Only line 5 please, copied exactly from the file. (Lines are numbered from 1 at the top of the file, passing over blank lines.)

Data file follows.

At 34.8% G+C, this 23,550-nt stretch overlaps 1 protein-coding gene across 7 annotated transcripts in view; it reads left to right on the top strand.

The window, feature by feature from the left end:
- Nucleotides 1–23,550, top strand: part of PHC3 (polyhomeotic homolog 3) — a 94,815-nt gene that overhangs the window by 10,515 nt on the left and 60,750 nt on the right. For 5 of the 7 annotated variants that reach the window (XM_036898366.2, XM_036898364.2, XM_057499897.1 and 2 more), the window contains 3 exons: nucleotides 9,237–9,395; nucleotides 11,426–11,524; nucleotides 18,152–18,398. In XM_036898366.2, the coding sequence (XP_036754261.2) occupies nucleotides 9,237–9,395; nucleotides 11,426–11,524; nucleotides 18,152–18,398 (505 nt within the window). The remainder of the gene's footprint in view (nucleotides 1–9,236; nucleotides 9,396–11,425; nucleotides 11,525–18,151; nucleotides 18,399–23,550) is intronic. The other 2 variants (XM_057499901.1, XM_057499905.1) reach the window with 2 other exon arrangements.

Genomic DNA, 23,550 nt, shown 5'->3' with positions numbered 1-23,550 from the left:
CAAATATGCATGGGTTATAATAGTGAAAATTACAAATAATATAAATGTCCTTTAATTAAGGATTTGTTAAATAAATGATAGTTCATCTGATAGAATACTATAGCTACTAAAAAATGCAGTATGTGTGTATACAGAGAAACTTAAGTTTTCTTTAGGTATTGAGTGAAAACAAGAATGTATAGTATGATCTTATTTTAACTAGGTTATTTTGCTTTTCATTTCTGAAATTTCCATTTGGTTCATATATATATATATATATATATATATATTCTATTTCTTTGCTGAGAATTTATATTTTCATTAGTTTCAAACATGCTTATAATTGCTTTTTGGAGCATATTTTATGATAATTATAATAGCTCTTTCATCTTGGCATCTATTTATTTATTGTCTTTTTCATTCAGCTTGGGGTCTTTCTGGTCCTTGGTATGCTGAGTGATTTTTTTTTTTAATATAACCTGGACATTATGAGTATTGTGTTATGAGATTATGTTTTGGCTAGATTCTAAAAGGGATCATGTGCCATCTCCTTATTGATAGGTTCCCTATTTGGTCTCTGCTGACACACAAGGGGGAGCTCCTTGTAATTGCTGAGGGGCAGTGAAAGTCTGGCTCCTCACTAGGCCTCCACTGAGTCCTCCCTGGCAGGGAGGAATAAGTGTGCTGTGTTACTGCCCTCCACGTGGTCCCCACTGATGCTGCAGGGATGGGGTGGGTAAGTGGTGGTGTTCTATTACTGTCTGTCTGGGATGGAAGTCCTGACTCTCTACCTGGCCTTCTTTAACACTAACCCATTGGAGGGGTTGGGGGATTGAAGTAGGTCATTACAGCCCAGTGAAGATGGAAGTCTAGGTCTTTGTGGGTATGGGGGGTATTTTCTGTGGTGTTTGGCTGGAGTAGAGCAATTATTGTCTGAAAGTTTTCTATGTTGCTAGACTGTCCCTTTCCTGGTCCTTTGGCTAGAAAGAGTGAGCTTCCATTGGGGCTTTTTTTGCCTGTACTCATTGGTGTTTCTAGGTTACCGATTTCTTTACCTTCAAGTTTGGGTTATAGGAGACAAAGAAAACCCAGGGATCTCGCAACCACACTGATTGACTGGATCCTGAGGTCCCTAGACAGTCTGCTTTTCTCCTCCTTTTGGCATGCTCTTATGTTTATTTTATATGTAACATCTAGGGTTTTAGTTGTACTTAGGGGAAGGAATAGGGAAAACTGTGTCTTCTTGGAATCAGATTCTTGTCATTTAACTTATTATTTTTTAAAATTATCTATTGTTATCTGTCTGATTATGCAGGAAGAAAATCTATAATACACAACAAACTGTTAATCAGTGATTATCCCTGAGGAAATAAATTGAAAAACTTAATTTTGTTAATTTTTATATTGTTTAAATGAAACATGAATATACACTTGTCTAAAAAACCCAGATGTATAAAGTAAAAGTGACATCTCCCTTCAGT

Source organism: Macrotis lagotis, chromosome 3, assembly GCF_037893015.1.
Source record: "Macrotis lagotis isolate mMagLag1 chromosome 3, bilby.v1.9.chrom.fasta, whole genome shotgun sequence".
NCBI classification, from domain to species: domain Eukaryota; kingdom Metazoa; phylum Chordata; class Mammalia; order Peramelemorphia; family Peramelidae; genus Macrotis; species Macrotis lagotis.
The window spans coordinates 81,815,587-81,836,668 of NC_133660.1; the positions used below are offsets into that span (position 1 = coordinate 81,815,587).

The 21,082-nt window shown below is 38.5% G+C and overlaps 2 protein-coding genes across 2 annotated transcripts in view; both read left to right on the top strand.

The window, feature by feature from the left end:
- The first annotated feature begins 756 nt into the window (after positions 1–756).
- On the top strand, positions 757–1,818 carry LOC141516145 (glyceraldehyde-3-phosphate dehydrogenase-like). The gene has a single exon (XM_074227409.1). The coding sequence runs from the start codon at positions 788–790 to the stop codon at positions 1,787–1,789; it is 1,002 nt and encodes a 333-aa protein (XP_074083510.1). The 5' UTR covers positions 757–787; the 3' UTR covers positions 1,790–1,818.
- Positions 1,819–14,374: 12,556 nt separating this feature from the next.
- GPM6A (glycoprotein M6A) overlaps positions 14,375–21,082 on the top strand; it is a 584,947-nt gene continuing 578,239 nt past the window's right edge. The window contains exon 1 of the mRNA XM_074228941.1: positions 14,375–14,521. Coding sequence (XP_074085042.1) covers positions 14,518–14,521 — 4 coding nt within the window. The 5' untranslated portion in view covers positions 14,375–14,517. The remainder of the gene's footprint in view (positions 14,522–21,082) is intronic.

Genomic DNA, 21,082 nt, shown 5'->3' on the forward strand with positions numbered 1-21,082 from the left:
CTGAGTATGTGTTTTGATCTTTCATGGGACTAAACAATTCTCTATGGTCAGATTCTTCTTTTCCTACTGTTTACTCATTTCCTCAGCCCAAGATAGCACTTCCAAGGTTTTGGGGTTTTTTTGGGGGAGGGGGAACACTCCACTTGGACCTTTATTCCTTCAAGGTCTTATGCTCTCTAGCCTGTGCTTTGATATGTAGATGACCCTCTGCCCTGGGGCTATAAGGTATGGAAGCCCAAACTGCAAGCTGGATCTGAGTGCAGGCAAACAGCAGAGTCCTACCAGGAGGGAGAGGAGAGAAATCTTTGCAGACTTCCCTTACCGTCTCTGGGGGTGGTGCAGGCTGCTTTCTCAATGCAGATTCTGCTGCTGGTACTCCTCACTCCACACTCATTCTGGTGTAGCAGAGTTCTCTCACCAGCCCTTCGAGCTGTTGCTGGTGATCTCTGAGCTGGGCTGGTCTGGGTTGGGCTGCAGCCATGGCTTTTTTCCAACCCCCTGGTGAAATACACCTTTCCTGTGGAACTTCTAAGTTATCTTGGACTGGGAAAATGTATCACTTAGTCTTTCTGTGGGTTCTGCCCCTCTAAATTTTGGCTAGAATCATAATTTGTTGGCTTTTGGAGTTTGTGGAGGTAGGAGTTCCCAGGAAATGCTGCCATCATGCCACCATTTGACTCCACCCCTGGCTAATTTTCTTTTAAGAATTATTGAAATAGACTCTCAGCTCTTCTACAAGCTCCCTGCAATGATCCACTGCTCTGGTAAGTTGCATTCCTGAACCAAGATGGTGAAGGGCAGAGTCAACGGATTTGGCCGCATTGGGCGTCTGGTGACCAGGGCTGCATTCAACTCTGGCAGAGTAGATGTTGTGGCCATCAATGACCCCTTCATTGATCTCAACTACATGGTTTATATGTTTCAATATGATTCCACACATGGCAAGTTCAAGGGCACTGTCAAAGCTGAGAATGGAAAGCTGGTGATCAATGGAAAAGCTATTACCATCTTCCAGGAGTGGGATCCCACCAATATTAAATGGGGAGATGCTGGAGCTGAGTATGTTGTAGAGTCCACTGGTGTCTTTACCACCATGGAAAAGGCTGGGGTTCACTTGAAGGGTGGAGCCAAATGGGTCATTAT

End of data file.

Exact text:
CAAATATGCATGGGTTATAATAGTGAAAATTACAAATAATATAAATGTCCTTTAATTAAGGATTTGTTAAATAAATGATAGTTCATCTGATAGAATACTATAGCTACTAAAAAATGCAGTATGTGTGTATACAGAGAAACTTAAGTTTTCTTTAGGTATTGAGTGAAAACAAGAATGTATAGTATGATCTTATTTTAACTAGGTTATTTTGCTTTTCATTTCTGAAATTTCCATTTGGTTCATATATATATATATATATATATATATATTCTATTTCTTTGCTGAGAATTTATATTTTCATTAGTTTCAAACATGCTTATAATTGCTTTTTGGAGCATATTTTATGATAATTATAATAGCTCTTTCATCTTGGCATCTATTTATTTATTGTCTTTTTCATTCAGCTTGGGGTCTTTCTGGTCCTTGGTATGCTGAGTGATTTTTTTTTTTAATATAACCTGGACATTATGAGTATTGTGTTATGAGATTATGTTTTGGCTAGATTCTAAAAGGGATCATGTGCCATCTCCTTATTGATAGGTTCCCTATTTGGTCTCTGCTGACACACAAGGGGGAGCTCCTTGTAATTGCTGAGGGGCAGTGAAAGTCTGGCTCCTCACTAGGCCTCCACTGAGTCCTCCCTGGCAGGGAGGAATAAGTGTGCTGTGTTACTGCCCTCCACGTGGTCCCCACTGATGCTGCAGGGATGGGGTGGGTAAGTGGTGGTGTTCTATTACTGTCTGTCTGGGATGGAAGTCCTGACTCTCTACCTGGCCTTCTTTAACACTAACCCATTGGAGGGGTTGGGGGATTGAAGTAGGTCATTACAGCCCAGTGAAGATGGAAGTCTAGGTCTTTGTGGGTATGGGGGGTATTTTCTGTGGTGTTTGGCTGGAGTAGAGCAATTATTGTCTGAAAGTTTTCTATGTTGCTAGACTGTCCCTTTCCTGGTCCTTTGGCTAGAAAGAGTGAGCTTCCATTGGGGCTTTTTTTGCCTGTACTCATTGGTGTTTCTAGGTTACCGATTTCTTTACCTTCAAGTTTGGGTTATAGGAGACAAAGAAAACCCAGGGATCTCGCAACCACACTGATTGACTGGATCCTGAGGTCCCTAGACAGTCTGCTTTTCTCCTCCTTTTGGCATGCTCTTATGTTTATTTTATATGTAACATCTAGGGTTTTAGTTGTACTTAGGGGAAGGAATAGGGAAAACTGTGTCTTCTTGGAATCAGATTCTTGTCATTTAACTTATTATTTTTTAAAATTATCTATTGTTATCTGTCTGATTATGCAGGAAGAAAATCTATAATACACAACAAACTGTTAATCAGTGATTATCCCTGAGGAAATAAATTGAAAAACTTAATTTTGTTAATTTTTATATTGTTTAAATGAAACATGAATATACACTTGTCTAAAAAACCCAGATGTATAAAGTAAAAGTGACATCTCCCTTCAGT